• The Senate legislation would encourage school districts to offer more computer-science courses, and would allow students to use those courses to meet other graduation requirements.
  • The Senate plan would set an annual funding goal for lawmakers that would equal some $100 million under current spending levels; the House plan would not.
  • The House’s budget would set aside a total of $81.3 million for technology upgrades. The Senate’s would set aside $40 million.
  • A separate House education funding bill would require school districts to boost their bandwidth to one megabit per student by the 2017-18 school year.

The digital learning provisions that have attracted the most controversy are the portions of the Senate bill that would allow students to replace math, science and physical education credits with computer-science courses. Sen. John Legg, R-Lutz, the bill’s sponsor, has offered some compromises, and said he does not want to pile additional graduation requirements onto students’ already-crowded schedules.

School choice parents to PTA: ‘Stop the attack on our children’

The Florida PTA encouraged its members to fight a bill that would strengthen and expand Florida's tax credit scholarship program, which serves low-income families.

The Florida PTA encouraged its members to fight a bill that would strengthen and expand Florida’s tax credit scholarship program, which serves low-income families.

Last week, the Florida PTA sent an action alert to its members, pressing them to call lawmakers about the bill to expand tax credit scholarships for low-income students. The alert said, “Tell them to “STOP THE ATTACK ON OUR PUBLIC SCHOOLS!”

Parents of children with tax credit scholarships fired back. One wrote, “Stop the attack on our children.”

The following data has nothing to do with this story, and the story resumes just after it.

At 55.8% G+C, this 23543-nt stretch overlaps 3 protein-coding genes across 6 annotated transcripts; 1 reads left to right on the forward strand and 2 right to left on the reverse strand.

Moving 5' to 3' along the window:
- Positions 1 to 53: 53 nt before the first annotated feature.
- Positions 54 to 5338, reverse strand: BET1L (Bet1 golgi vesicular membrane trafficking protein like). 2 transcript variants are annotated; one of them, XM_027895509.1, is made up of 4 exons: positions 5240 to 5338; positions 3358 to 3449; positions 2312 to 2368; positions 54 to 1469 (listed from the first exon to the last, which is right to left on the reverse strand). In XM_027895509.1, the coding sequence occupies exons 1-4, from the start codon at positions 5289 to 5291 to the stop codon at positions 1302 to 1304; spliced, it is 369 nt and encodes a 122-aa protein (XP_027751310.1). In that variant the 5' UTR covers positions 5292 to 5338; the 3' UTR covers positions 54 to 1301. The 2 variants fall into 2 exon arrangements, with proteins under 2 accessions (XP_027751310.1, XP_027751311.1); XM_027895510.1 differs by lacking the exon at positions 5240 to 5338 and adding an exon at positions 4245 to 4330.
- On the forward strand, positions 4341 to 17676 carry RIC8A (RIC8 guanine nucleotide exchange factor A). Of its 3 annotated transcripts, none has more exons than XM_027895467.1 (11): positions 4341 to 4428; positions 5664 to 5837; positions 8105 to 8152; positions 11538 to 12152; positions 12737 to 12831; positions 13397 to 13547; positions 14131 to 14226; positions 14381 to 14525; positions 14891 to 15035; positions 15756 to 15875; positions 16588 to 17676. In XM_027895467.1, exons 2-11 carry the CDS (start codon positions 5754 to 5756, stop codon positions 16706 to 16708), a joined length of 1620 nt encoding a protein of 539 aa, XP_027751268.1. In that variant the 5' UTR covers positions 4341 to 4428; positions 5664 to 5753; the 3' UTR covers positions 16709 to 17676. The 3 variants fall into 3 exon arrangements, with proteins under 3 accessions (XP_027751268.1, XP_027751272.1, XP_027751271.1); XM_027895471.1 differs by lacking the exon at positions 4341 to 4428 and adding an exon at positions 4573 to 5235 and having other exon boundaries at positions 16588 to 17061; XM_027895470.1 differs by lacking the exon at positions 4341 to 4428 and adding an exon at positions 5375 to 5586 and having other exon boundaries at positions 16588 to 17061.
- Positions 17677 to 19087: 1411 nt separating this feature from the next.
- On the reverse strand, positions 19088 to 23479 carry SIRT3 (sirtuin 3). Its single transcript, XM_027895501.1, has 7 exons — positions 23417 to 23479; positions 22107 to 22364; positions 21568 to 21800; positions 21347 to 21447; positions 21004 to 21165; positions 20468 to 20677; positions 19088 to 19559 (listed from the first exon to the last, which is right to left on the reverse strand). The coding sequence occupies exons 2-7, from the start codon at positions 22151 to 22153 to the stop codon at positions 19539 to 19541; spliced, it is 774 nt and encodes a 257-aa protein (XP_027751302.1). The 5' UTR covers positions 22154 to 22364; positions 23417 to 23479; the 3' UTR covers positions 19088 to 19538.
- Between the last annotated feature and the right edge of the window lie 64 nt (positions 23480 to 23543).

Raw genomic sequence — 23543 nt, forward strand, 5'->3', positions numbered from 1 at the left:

Some sent messages to the PTA; some to the same lawmakers targeted by the PTA; some to both. (The scholarship parents were notified about the PTA missive and encouraged to respond by Step Up For Students, which administers the scholarship program and co-hosts this blog.)

One of the ways we believe our blog can add value is by highlighting the voices of those central to the  school choice debate and yet too often not heard. To that end, we think the parent responses to the PTA are worth consideration. Here are excerpts:

Thank you!

Can I just take a minute to say that again?  THANK YOU!

For the past year, my third grade daughter has been able to attend a private school, with a student/teacher ratio of 1/17.  She LOVES her classes, and is excelling quickly–so far making straight A’s. There is no way my husband and I could afford to send her to private school without the help of the Step-Up-For-Students scholarship.  Unfortunately, I had to put her 7th grade brother into a public school system this year in order for him to be able to potentially qualify for the private school scholarship next year. Within the first two weeks of public school, he asked if I would personally provide his transportation rather than having to ride the bus.  His reason, “I am required to sit by these boys on the bus, and they are perverted.  They look at everything as perverted, and constantly make disgusting jokes.”  He also told me the other day, “I don’t think I have a single friend at school who doesn’t cuss, although a few of them are trying to stop.” Continue Reading →